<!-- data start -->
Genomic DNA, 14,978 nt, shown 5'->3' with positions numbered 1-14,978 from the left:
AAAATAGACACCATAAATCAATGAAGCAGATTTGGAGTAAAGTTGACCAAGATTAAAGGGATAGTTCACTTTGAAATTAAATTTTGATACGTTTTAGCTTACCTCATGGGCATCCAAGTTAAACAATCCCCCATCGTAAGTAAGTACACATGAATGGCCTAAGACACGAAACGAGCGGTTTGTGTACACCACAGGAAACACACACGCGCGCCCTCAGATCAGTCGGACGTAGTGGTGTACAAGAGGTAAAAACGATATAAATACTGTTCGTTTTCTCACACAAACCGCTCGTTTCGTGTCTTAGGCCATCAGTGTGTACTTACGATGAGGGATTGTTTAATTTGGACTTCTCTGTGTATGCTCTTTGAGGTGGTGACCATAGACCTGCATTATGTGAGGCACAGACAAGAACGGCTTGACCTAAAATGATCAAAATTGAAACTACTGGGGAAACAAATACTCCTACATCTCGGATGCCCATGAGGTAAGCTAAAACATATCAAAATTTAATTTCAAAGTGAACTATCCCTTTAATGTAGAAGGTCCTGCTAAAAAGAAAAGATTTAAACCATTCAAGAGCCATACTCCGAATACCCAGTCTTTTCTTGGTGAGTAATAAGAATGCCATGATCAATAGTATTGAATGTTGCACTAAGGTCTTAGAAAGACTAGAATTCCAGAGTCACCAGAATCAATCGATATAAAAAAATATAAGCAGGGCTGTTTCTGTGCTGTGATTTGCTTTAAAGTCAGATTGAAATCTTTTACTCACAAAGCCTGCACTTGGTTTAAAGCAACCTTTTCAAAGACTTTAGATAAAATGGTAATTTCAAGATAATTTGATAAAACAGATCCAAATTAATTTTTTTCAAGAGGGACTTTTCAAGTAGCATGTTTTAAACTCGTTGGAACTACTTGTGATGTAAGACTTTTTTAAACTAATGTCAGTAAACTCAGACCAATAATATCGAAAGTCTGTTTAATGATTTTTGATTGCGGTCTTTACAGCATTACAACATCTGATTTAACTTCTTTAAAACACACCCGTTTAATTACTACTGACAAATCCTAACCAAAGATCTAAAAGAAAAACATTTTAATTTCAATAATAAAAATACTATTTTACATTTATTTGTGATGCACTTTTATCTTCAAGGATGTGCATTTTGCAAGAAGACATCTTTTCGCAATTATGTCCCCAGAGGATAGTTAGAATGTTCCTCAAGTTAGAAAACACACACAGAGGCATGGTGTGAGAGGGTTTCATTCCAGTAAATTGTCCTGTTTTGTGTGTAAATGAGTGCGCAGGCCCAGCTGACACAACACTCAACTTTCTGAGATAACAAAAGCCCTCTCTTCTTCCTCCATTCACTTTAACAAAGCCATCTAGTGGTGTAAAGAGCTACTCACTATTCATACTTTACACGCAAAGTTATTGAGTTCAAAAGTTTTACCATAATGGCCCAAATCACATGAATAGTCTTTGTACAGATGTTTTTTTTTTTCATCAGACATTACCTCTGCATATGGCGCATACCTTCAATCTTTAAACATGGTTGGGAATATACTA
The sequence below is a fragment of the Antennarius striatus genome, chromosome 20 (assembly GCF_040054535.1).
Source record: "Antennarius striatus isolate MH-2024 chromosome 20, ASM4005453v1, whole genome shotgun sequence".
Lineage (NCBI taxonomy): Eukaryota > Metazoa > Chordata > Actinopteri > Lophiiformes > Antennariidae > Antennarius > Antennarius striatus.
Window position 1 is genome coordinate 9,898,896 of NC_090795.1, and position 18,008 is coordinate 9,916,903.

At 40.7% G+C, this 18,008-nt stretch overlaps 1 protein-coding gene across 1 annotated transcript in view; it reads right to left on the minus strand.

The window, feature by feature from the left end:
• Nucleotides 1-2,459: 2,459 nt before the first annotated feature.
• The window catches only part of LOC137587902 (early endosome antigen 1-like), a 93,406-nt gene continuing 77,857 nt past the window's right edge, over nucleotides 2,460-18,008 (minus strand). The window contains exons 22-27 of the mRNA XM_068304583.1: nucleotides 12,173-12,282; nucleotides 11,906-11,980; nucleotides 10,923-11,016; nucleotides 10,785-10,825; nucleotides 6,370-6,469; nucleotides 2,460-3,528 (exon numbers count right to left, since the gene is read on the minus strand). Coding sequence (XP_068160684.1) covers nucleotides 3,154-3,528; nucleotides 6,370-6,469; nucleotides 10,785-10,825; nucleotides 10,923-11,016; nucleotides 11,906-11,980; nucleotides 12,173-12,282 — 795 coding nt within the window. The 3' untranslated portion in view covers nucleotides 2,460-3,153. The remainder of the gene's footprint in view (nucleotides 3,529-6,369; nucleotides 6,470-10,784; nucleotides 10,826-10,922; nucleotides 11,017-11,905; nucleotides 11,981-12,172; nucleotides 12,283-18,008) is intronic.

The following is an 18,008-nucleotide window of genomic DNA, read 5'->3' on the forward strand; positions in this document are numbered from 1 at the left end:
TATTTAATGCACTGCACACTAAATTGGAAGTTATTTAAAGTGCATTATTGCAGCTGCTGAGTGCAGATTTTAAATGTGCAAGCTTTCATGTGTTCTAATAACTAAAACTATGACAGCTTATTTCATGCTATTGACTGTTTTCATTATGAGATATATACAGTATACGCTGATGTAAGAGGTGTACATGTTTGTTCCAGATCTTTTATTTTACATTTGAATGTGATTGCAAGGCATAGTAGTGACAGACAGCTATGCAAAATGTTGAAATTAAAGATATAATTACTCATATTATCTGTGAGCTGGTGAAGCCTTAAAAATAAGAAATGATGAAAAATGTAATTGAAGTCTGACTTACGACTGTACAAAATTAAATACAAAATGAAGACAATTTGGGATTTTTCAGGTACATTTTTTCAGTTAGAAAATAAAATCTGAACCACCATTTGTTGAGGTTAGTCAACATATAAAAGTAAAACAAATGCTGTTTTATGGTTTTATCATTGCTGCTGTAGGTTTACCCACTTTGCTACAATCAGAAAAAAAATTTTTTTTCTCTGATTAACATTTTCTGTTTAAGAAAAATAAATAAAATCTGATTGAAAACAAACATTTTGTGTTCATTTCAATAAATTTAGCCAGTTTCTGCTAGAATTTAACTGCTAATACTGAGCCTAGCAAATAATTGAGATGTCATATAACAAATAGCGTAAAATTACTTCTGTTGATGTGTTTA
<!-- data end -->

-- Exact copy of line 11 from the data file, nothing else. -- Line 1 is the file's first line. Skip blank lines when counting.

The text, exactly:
The following is an 18,008-nucleotide window of genomic DNA, read 5'->3' on the forward strand; positions in this document are numbered from 1 at the left end: